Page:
This research reinforces the fact that the language learning process starts extremely early, even when the child is still in the womb. Dr. Choi emphasizes the importance of trying “to talk to your babies as much as possible because they are absorbing and digesting what you are saying.”

 

Source: Briggs, H. (2017, January). Babies remember their birth language – scientists. BBC News. Retrieved from http://www.bbc.com/news/science-environment-38653906

English-Only Websites Miss Big Sales

Website Translation

 

 

 

 

 

 

 

 

By Dany Olier, ICD Translation General Manager

Research by Common Sense Advisory, the research company focused on global business and commerce, found that when consumers aren’t confident in their English reading skills, they spend less time on English-only websites and complete purchases at a much lower rate. In fact, they found that English proficiency determines how long people stay on a website and people who spend more time on a website are more likely to make a purchase.

55 percent of consumers prefer to buy only in their native language and 53 percent of consumers are more comfortable buying in their native language. What does that mean, exactly? It means that if you have an English-only website, your organization is missing out on about half of all consumers who’d prefer to make purchase in their native language.

On a related note, post-sales support, user reviews and navigation were the most important to localize. 74 percent of consumers were more likely to make a second purchase if post-sales support was provided in their native language, while 72 percent of users want to see reviews in their native language. Translating these sections on your website and providing international customer support will help you increase sales.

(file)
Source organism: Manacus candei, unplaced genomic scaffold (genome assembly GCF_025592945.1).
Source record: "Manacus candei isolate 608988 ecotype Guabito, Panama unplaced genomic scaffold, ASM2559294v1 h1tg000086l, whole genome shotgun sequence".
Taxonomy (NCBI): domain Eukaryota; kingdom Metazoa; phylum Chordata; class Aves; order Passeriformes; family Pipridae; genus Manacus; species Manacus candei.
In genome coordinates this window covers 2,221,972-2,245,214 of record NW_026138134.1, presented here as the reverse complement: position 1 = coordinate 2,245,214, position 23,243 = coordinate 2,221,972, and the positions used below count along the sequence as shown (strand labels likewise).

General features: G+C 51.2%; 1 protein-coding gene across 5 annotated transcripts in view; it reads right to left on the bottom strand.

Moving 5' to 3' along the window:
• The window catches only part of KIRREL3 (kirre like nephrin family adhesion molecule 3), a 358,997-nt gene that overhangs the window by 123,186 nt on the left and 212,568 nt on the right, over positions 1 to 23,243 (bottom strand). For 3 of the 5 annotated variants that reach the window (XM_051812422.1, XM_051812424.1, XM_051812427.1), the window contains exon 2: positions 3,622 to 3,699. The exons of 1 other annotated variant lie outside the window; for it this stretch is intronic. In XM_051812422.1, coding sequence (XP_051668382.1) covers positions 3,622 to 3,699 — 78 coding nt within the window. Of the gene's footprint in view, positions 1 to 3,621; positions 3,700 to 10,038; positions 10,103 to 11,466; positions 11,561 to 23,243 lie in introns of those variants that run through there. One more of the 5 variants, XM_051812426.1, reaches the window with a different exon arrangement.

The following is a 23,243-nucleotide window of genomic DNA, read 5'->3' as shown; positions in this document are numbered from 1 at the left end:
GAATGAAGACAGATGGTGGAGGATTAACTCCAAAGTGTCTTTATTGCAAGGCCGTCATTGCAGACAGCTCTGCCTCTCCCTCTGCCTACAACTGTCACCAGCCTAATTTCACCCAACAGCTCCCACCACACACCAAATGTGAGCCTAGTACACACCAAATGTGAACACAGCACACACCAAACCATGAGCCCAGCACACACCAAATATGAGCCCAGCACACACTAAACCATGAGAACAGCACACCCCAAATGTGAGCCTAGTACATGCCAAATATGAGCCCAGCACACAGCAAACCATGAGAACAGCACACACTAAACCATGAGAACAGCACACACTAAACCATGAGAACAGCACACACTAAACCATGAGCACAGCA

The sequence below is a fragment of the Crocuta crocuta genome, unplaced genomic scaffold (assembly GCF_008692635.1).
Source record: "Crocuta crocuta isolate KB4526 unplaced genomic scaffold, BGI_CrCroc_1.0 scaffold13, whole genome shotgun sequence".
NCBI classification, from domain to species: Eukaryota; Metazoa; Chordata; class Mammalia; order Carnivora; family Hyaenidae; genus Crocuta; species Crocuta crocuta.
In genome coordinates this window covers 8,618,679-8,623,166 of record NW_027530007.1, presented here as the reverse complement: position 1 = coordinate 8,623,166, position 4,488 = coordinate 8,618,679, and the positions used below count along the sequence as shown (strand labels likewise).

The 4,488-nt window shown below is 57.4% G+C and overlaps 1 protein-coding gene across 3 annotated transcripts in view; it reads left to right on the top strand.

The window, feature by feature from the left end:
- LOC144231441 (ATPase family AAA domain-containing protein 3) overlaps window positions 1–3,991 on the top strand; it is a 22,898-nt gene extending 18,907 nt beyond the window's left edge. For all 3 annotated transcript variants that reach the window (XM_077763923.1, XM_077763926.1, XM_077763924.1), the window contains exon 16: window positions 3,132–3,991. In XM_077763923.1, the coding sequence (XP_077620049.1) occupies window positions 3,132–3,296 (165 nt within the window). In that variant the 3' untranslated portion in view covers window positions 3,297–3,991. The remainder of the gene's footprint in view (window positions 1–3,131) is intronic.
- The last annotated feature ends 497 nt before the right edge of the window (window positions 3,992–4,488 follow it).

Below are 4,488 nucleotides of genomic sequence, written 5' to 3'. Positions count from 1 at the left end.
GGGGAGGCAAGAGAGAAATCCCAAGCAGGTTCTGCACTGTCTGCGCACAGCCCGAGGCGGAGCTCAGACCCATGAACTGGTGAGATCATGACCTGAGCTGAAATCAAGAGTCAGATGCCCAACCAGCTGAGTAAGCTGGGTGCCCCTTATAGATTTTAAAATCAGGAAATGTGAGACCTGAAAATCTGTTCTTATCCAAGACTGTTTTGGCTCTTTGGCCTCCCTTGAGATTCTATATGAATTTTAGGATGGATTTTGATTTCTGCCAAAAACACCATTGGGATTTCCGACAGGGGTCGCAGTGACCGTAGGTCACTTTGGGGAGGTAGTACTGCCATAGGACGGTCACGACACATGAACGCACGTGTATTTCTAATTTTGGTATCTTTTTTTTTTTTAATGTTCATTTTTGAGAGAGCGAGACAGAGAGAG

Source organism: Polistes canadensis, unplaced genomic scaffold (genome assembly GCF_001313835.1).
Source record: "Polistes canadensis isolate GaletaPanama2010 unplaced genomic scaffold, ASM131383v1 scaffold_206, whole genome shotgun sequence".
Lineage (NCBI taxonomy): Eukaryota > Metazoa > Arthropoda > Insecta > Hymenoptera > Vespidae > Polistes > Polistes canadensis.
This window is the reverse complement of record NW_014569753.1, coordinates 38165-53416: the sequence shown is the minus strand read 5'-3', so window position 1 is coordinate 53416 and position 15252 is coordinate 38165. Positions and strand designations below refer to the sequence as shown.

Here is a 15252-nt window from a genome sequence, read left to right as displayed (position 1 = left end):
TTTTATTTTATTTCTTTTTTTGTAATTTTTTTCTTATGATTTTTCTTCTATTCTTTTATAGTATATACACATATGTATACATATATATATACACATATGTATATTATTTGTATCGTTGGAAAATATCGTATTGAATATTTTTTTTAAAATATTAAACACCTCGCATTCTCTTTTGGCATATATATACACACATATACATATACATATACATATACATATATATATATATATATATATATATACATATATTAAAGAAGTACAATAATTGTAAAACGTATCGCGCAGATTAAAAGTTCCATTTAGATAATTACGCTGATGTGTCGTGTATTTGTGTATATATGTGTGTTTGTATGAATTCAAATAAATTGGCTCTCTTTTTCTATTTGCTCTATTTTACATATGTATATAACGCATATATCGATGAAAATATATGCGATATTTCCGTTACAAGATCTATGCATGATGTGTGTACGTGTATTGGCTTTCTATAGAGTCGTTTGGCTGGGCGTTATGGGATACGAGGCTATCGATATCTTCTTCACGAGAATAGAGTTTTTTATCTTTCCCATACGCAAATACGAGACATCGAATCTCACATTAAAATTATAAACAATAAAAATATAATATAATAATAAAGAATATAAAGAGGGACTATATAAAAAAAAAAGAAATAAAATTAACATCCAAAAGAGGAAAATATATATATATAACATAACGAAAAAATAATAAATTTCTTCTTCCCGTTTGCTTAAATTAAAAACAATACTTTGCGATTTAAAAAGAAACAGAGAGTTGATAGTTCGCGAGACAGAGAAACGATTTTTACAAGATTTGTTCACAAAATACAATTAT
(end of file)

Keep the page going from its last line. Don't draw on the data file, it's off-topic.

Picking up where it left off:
Tolerance for English-only sites will decrease as the rest of the world comes online. It’s critical for any organization looking to do business internationally to localize their online content with business translation services. We can help. Contact ICD today to learn more about our website translation services.

 

Sources: Common Sense Advisory. (2014). Survey of 3,000 Online Shoppers Across 10 Countries Finds that 60% Rarely or Never Buy from English-only Websites [Press release]. Retrieved from https://www.commonsenseadvisory.com/default.aspxContenttype=ArticleDet&tabID=64&moduleId=392&Aid=21500&PR=PR;
Unbabel. (2015). Can’t Read, Won’t Buy: How Localization Increases Sales Worldwide. Retrieved from https://unbabel.com/blog/localization-cant-read-wont-buy/

Six Things You Need To Know If You Are New To Translating

New to Translation

 

 

 

 

 

 

 

by Catherine Deschamps-Potter, ICD Translation Vice President of Sales and Marketing